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File:IchabodAndMrToadResized 4850.jpg


Released in 1949, The Adventures of Ichabod and Mr. Toad is the 11th film in the Disney Animated Canon, and the last of the six "package films" created by the studio in the '40s. Like Fun and Fancy Free, it is a collection of two short movies, bundled together to make one feature length movie. Despite the name, the two title characters' stories are actually presented in the reverse order:

  • The Adventures of Mr. Toad or The Wind in the Willows: Narrated by Basil Rathbone, it stars J. Thaddeus Toad (voiced by Eric Blore), owner of the fabulous Toad Hall. His various obsessions combined with his reckless personality causes a large amount of damage to the town, and thus has acquired a large amount of debt. His latest obsession, motor cars, gets him into trouble with the law. Sent to jail for stealing a car, he breaks free and sets out to clear his name
  • The Story of Ichabod Crane or The Legend of Sleepy Hollow: Narrated by Bing Crosby, it stars the lanky Ichabod Crane (also voiced, like most of the male characters, by Crosby), a newcomer to the small town of Sleepy Hollow as their new schoolmaster. He becomes smitten with the richest woman in town, and competes with the local men for her affections, but soon finds himself facing off with the Headless Horseman one Halloween night.

The two shorts are seen apart in individual collections more often than they are together in their original package film form.


The film provides examples of:

  • Actor Allusion: The narrator of the Mr. Toad segment, Basil Rathbone, mentions Sherlock Holmes as one of many possible nominees for the most fascinating characters in the history of literature. The deerstalker cap worn by Ratty also references Mr. Holmes.
  • Anthropomorphic Zig-Zag: Cyril Proudbottom.
  • Anti-Villain: Sleepy Hollow goes out of its way to prove that Brom Bones, while he's not above terrorizing the local schoolmaster to drive him out of town or bullying Katrina's other suitors, isn't really bad (just a bit of a Jerkass), and may in fact be a better husband for Katrina (unlike Ichabod, he appears to care more about her than her money.)
  • Ascended Extra: Cyril Proudbottom. Toad did have a horse in the original book, but he was an extremely minor character and only appeared briefly. Here, Cyril is Toad's loyal Sidekick.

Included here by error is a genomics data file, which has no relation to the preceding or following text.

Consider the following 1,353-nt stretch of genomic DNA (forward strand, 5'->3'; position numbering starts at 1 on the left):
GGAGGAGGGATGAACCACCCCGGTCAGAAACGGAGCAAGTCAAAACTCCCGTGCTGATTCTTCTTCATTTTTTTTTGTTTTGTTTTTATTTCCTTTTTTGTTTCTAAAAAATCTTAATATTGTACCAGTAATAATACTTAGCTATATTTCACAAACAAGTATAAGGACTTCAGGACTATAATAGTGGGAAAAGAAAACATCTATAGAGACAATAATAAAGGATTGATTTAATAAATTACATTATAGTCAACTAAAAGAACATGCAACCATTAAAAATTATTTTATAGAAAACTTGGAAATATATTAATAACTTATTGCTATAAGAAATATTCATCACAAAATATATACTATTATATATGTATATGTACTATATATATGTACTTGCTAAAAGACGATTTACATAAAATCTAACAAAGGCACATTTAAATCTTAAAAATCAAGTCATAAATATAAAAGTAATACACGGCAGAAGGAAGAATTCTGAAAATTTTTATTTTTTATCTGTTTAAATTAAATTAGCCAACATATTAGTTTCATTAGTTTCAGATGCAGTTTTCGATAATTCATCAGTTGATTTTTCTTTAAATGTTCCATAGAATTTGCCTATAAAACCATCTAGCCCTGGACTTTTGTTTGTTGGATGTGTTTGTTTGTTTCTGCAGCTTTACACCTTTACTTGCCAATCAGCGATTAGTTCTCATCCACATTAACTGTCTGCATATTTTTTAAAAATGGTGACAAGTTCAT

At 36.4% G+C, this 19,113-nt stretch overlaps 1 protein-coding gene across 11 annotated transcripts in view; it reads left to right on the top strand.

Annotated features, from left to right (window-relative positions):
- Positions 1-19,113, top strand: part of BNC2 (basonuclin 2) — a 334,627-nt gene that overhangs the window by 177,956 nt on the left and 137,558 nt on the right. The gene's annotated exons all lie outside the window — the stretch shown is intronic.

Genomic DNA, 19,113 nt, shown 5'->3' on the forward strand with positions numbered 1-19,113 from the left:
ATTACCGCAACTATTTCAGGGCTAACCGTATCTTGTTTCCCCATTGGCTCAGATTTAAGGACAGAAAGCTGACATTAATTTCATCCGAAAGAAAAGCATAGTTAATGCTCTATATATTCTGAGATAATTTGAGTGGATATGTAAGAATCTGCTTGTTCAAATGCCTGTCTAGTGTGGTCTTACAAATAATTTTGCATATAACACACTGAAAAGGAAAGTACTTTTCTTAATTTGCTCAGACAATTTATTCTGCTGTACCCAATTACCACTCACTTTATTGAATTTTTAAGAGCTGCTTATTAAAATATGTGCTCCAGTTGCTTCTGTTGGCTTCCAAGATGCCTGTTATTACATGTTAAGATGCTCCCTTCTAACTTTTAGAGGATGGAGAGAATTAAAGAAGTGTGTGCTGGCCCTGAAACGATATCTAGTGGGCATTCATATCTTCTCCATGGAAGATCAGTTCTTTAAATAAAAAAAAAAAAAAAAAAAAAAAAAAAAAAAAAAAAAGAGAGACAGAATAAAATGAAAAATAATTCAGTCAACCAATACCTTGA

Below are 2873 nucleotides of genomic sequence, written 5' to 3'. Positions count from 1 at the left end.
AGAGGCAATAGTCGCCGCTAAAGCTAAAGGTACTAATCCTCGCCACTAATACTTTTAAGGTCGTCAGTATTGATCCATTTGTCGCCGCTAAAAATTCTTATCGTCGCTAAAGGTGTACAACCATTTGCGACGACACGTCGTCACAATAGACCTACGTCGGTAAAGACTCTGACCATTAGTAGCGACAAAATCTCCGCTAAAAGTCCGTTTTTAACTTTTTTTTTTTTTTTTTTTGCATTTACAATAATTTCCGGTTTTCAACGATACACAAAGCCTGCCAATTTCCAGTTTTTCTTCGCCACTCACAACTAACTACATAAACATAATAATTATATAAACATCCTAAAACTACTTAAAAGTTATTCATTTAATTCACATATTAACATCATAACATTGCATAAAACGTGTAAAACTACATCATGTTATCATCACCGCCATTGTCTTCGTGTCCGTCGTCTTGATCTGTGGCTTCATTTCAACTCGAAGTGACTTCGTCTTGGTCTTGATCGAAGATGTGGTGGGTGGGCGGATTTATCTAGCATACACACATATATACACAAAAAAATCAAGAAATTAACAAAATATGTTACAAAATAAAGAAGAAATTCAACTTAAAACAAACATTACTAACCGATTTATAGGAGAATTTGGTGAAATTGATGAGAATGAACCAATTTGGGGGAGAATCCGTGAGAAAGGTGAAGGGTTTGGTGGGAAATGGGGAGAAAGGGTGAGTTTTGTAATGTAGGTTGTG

• Asshole Victim: Regardless of his fate, Ichabod Crane kind of deserved his encounter with the Headless Horseman. It's made abundantly clear that despite the girls (especially the main rich girl) fixating on him, all he's really after is money. He even has a fantasy about marrying the rich girl and waiting for her old man to croke so he can inherit his vast fortune. With that in mind, do you really feel sorry for him by the end?
  • Badass Cape: The Headless Horseman.
  • The Bad Guy Wins: Possibly; see the "Downer Ending" spoiler below.
  • Big Eater: Despite being so thin, Ichabod certainly loves to eat.
  • Butt Monkey: Brom Bones. The man would honestly not be all that out of place as the bad guy in a Bugs Bunny cartoon.
  • Catch Phrase: Toad gets one: "Travel! Change! Excitement!"
  • Cat Scare
  • Chick Magnet: The ladies quickly take to Ichabod because of his fascinating lanky appearance. Ichabod notices their food.
  • Clear My Name: Mr. Toad has to get the Deed he signed in order to prove he bought the stolen car not knowing it was stolen.
  • Deadly Dodging: While being accosted by Brom, Ichabod spends most of it either reacting too quickly to touch or not even noticing the attempts to sock him in the face.
  • Disguised in Drag: Mr. Toad disguises himself as a woman to get out of prison.
    • Don't forget Cyril, whose idea it was in the first place, who also dressed up as Mr. Toad's grandmother.
  • Downer Ending: Sort of. The Story of Ichabod Crane lets the viewer decide if Ichabod simply moved away from Sleepy Hollow or was actually "spirited away" by the Headless Horseman. Averted by The Adventures of Mr. Toad, which has a happy ending.
    • It's very much a YMMV kind of ending, regardless whether or not Ichabod actually dies or just gets scared out of town. For some, mostly kids, Ichabod comes across as an innocent victim who's just trying to get the girl. But for others, he's a selfish bastard trying to get the money from a rich girl's father through marriage, which is in fact very accurate to the actual story.